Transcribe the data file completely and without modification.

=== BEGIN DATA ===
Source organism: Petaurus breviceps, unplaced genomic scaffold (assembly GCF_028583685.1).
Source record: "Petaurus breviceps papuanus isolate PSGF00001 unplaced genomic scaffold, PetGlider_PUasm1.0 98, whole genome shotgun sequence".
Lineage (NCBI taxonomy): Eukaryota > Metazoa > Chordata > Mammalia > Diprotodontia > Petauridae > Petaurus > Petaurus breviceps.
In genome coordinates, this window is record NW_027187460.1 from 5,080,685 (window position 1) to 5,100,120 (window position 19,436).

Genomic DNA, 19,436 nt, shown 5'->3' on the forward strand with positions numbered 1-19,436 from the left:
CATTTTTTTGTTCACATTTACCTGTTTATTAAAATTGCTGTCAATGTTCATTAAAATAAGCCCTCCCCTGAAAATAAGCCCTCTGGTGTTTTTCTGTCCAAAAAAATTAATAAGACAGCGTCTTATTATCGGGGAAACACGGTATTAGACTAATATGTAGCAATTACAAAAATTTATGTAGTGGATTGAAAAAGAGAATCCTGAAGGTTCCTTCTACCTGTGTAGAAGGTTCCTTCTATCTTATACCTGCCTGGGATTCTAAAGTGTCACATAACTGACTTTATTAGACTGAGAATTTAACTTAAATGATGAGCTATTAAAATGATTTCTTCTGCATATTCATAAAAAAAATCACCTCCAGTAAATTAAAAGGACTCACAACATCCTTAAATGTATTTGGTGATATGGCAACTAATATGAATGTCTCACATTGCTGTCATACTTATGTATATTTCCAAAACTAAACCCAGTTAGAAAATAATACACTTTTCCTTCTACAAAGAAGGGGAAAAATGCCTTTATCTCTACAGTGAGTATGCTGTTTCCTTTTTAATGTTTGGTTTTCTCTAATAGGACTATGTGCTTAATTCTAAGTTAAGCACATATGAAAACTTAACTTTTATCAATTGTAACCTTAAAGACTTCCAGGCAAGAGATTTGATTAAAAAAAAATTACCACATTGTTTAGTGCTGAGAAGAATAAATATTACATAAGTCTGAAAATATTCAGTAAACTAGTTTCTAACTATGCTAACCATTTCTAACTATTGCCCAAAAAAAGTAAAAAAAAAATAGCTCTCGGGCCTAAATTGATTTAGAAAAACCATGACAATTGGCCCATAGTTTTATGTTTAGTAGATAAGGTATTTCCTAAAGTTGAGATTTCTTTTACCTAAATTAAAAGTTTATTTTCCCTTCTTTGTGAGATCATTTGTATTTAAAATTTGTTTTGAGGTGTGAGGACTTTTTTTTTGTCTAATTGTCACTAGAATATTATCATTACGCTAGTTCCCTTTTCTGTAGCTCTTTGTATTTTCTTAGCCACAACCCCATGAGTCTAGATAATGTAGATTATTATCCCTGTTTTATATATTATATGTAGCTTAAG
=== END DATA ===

Source organism: Petaurus breviceps, unplaced genomic scaffold (assembly GCF_028583685.1).
Source record: "Petaurus breviceps papuanus isolate PSGF00001 unplaced genomic scaffold, PetGlider_PUasm1.0 98, whole genome shotgun sequence".
Lineage (NCBI taxonomy): Eukaryota > Metazoa > Chordata > Mammalia > Diprotodontia > Petauridae > Petaurus > Petaurus breviceps.
In genome coordinates, this window is record NW_027187460.1 from 5,080,685 (window position 1) to 5,100,120 (window position 19,436).

Genomic DNA, 19,436 nt, shown 5'->3' on the forward strand with positions numbered 1-19,436 from the left:
CATTTTTTTGTTCACATTTACCTGTTTATTAAAATTGCTGTCAATGTTCATTAAAATAAGCCCTCCCCTGAAAATAAGCCCTCTGGTGTTTTTCTGTCCAAAAAAATTAATAAGACAGCGTCTTATTATCGGGGAAACACGGTATTAGACTAATATGTAGCAATTACAAAAATTTATGTAGTGGATTGAAAAAGAGAATCCTGAAGGTTCCTTCTACCTGTGTAGAAGGTTCCTTCTATCTTATACCTGCCTGGGATTCTAAAGTGTCACATAACTGACTTTATTAGACTGAGAATTTAACTTAAATGATGAGCTATTAAAATGATTTCTTCTGCATATTCATAAAAAAAATCACCTCCAGTAAATTAAAAGGACTCACAACATCCTTAAATGTATTTGGTGATATGGCAACTAATATGAATGTCTCACATTGCTGTCATACTTATGTATATTTCCAAAACTAAACCCAGTTAGAAAATAATACACTTTTCCTTCTACAAAGAAGGGGAAAAATGCCTTTATCTCTACAGTGAGTATGCTGTTTCCTTTTTAATGTTTGGTTTTCTCTAATAGGACTATGTGCTTAATTCTAAGTTAAGCACATATGAAAACTTAACTTTTATCAATTGTAACCTTAAAGACTTCCAGGCAAGAGATTTGATTAAAAAAAAATTACCACATTGTTTAGTGCTGAGAAGAATAAATATTACATAAGTCTGAAAATATTCAGTAAACTAGTTTCTAACTATGCTAACCATTTCTAACTATTGCCCAAAAAAAGTAAAAAAAAAATAGCTCTCGGGCCTAAATTGATTTAGAAAAACCATGACAATTGGCCCATAGTTTTATGTTTAGTAGATAAGGTATTTCCTAAAGTTGAGATTTCTTTTACCTAAATTAAAAGTTTATTTTCCCTTCTTTGTGAGATCATTTGTATTTAAAATTTGTTTTGAGGTGTGAGGACTTTTTTTTTGTCTAATTGTCACTAGAATATTATCATTACGCTAGTTCCCTTTTCTGTAGCTCTTTGTATTTTCTTAGCCACAACCCCATGAGTCTAGATAATGTAGATTATTATCCCTGTTTTATATATTATATGTAGCTTAAG